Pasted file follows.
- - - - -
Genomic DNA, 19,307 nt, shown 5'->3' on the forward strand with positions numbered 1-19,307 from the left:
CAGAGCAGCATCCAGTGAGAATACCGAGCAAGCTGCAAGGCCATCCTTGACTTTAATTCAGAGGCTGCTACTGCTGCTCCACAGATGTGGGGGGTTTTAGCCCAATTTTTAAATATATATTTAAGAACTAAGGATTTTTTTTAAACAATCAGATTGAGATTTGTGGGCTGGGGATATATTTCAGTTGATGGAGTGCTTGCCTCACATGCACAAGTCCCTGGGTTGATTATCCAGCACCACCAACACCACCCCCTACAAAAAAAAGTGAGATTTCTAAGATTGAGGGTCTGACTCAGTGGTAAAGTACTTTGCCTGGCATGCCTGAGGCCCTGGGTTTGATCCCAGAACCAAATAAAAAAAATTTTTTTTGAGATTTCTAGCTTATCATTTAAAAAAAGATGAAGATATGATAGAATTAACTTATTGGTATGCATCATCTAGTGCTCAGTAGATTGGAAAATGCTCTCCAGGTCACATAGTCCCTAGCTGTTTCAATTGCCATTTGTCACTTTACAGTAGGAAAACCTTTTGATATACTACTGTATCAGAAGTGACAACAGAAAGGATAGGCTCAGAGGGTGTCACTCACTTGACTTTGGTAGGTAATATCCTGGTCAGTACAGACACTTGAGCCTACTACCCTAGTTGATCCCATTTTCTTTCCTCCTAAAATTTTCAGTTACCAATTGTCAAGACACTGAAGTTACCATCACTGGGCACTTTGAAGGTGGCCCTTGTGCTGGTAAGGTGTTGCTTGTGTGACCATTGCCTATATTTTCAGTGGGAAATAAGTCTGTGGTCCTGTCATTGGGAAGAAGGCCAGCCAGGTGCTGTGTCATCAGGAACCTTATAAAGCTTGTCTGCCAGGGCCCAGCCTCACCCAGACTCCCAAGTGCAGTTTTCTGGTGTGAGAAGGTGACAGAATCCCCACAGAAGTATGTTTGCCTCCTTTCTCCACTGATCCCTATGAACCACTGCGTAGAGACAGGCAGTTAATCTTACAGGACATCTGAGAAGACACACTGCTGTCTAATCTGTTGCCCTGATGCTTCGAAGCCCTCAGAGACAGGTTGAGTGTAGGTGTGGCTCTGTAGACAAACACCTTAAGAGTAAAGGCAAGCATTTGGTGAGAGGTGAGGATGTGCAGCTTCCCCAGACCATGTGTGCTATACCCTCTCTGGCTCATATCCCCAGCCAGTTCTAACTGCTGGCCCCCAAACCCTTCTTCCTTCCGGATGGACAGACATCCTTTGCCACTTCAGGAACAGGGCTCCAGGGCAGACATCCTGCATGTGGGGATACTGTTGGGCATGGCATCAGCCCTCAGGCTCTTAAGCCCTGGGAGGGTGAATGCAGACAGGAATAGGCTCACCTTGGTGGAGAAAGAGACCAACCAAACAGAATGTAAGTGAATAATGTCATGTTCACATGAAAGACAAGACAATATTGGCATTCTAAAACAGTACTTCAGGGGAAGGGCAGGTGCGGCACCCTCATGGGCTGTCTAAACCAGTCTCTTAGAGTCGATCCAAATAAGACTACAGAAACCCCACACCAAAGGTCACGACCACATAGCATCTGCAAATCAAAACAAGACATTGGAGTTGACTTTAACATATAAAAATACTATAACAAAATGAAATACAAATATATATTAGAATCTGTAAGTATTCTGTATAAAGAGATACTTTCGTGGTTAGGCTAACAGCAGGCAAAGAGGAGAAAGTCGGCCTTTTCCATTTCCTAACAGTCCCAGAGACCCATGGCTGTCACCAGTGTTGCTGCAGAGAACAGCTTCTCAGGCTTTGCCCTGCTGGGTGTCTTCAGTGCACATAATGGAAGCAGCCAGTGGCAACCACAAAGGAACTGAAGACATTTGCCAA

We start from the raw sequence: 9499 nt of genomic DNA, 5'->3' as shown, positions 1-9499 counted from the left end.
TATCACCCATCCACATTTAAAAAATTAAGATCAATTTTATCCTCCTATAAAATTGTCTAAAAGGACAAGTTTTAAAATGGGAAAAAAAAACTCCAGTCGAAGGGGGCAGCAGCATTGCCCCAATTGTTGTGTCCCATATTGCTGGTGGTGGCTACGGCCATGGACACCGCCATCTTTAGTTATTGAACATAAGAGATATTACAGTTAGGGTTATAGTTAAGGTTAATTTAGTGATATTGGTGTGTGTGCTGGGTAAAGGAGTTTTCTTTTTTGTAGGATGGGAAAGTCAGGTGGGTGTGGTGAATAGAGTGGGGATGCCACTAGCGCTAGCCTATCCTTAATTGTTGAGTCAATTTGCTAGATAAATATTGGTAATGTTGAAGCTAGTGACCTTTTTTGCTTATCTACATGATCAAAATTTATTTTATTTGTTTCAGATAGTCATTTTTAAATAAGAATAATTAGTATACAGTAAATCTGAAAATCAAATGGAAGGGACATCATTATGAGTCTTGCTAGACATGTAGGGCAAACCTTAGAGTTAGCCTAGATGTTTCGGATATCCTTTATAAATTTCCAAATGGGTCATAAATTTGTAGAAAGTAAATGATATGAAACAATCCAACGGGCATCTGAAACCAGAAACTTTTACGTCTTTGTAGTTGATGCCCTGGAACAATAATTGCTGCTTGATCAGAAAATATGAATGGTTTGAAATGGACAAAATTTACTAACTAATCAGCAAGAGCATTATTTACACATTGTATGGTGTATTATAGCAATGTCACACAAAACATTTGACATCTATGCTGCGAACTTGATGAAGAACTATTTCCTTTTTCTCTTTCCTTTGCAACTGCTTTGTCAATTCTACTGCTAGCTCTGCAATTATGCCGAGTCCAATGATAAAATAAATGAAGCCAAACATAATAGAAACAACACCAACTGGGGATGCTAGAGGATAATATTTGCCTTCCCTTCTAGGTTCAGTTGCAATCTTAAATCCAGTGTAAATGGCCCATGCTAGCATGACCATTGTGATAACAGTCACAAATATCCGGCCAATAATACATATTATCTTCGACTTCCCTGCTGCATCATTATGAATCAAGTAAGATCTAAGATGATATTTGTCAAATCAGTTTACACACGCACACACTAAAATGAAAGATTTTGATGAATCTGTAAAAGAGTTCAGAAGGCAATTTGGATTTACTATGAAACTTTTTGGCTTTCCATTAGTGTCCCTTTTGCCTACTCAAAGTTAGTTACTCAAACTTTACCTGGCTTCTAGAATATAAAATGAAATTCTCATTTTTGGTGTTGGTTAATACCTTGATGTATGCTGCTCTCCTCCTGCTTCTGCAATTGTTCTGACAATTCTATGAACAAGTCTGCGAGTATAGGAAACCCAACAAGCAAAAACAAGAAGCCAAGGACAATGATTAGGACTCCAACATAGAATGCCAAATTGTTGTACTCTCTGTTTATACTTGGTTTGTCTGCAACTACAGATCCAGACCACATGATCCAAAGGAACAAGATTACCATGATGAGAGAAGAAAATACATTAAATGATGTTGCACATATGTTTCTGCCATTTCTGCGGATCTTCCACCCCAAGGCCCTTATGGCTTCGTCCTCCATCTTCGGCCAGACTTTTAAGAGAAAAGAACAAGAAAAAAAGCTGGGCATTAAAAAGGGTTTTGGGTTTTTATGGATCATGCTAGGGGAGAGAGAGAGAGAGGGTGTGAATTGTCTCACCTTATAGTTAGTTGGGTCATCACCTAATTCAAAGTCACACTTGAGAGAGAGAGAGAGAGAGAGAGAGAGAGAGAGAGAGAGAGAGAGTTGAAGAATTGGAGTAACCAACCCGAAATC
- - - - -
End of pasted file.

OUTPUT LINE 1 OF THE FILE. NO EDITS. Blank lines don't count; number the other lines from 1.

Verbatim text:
Genomic DNA, 19,307 nt, shown 5'->3' on the forward strand with positions numbered 1-19,307 from the left: